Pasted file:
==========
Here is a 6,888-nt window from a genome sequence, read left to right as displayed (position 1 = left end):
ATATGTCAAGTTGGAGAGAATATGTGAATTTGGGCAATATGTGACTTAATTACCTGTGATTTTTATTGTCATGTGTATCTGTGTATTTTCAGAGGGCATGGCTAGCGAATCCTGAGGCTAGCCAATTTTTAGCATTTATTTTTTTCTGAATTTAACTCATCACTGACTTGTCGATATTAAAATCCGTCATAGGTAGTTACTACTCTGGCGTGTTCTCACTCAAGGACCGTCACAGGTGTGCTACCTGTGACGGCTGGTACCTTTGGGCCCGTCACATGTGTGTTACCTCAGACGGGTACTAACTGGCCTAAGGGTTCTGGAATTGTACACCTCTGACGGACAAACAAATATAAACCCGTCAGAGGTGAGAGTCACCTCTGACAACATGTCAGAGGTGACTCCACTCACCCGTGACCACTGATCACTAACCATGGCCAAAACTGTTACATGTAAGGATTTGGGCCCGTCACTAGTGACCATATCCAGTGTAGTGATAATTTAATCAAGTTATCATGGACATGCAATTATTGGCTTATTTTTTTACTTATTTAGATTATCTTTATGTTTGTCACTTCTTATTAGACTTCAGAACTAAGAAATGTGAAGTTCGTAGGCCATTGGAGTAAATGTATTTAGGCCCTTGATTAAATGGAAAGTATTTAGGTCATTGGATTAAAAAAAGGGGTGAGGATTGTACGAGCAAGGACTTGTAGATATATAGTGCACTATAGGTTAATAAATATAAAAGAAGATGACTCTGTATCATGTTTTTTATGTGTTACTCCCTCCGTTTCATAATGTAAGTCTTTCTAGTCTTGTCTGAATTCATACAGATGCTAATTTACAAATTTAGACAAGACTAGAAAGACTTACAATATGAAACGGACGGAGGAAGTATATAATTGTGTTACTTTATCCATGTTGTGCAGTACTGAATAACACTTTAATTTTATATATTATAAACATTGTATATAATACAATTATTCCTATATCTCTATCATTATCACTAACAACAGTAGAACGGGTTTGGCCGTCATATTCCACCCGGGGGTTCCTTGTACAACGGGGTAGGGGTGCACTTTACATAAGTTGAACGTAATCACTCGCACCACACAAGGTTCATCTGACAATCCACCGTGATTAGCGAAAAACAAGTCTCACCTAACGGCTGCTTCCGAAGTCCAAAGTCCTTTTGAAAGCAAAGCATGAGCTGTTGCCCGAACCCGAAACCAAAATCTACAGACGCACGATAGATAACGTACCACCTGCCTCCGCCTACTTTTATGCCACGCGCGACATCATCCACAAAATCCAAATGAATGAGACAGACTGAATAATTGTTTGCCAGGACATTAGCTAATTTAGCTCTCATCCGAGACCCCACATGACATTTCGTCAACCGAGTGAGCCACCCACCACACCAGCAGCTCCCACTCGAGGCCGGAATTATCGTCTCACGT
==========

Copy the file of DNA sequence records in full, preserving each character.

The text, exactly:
Here is a 6,888-nt window from a genome sequence, read left to right as displayed (position 1 = left end):
ATATGTCAAGTTGGAGAGAATATGTGAATTTGGGCAATATGTGACTTAATTACCTGTGATTTTTATTGTCATGTGTATCTGTGTATTTTCAGAGGGCATGGCTAGCGAATCCTGAGGCTAGCCAATTTTTAGCATTTATTTTTTTCTGAATTTAACTCATCACTGACTTGTCGATATTAAAATCCGTCATAGGTAGTTACTACTCTGGCGTGTTCTCACTCAAGGACCGTCACAGGTGTGCTACCTGTGACGGCTGGTACCTTTGGGCCCGTCACATGTGTGTTACCTCAGACGGGTACTAACTGGCCTAAGGGTTCTGGAATTGTACACCTCTGACGGACAAACAAATATAAACCCGTCAGAGGTGAGAGTCACCTCTGACAACATGTCAGAGGTGACTCCACTCACCCGTGACCACTGATCACTAACCATGGCCAAAACTGTTACATGTAAGGATTTGGGCCCGTCACTAGTGACCATATCCAGTGTAGTGATAATTTAATCAAGTTATCATGGACATGCAATTATTGGCTTATTTTTTTACTTATTTAGATTATCTTTATGTTTGTCACTTCTTATTAGACTTCAGAACTAAGAAATGTGAAGTTCGTAGGCCATTGGAGTAAATGTATTTAGGCCCTTGATTAAATGGAAAGTATTTAGGTCATTGGATTAAAAAAAGGGGTGAGGATTGTACGAGCAAGGACTTGTAGATATATAGTGCACTATAGGTTAATAAATATAAAAGAAGATGACTCTGTATCATGTTTTTTATGTGTTACTCCCTCCGTTTCATAATGTAAGTCTTTCTAGTCTTGTCTGAATTCATACAGATGCTAATTTACAAATTTAGACAAGACTAGAAAGACTTACAATATGAAACGGACGGAGGAAGTATATAATTGTGTTACTTTATCCATGTTGTGCAGTACTGAATAACACTTTAATTTTATATATTATAAACATTGTATATAATACAATTATTCCTATATCTCTATCATTATCACTAACAACAGTAGAACGGGTTTGGCCGTCATATTCCACCCGGGGGTTCCTTGTACAACGGGGTAGGGGTGCACTTTACATAAGTTGAACGTAATCACTCGCACCACACAAGGTTCATCTGACAATCCACCGTGATTAGCGAAAAACAAGTCTCACCTAACGGCTGCTTCCGAAGTCCAAAGTCCTTTTGAAAGCAAAGCATGAGCTGTTGCCCGAACCCGAAACCAAAATCTACAGACGCACGATAGATAACGTACCACCTGCCTCCGCCTACTTTTATGCCACGCGCGACATCATCCACAAAATCCAAATGAATGAGACAGACTGAATAATTGTTTGCCAGGACATTAGCTAATTTAGCTCTCATCCGAGACCCCACATGACATTTCGTCAACCGAGTGAGCCACCCACCACACCAGCAGCTCCCACTCGAGGCCGGAATTATCGTCTCACGT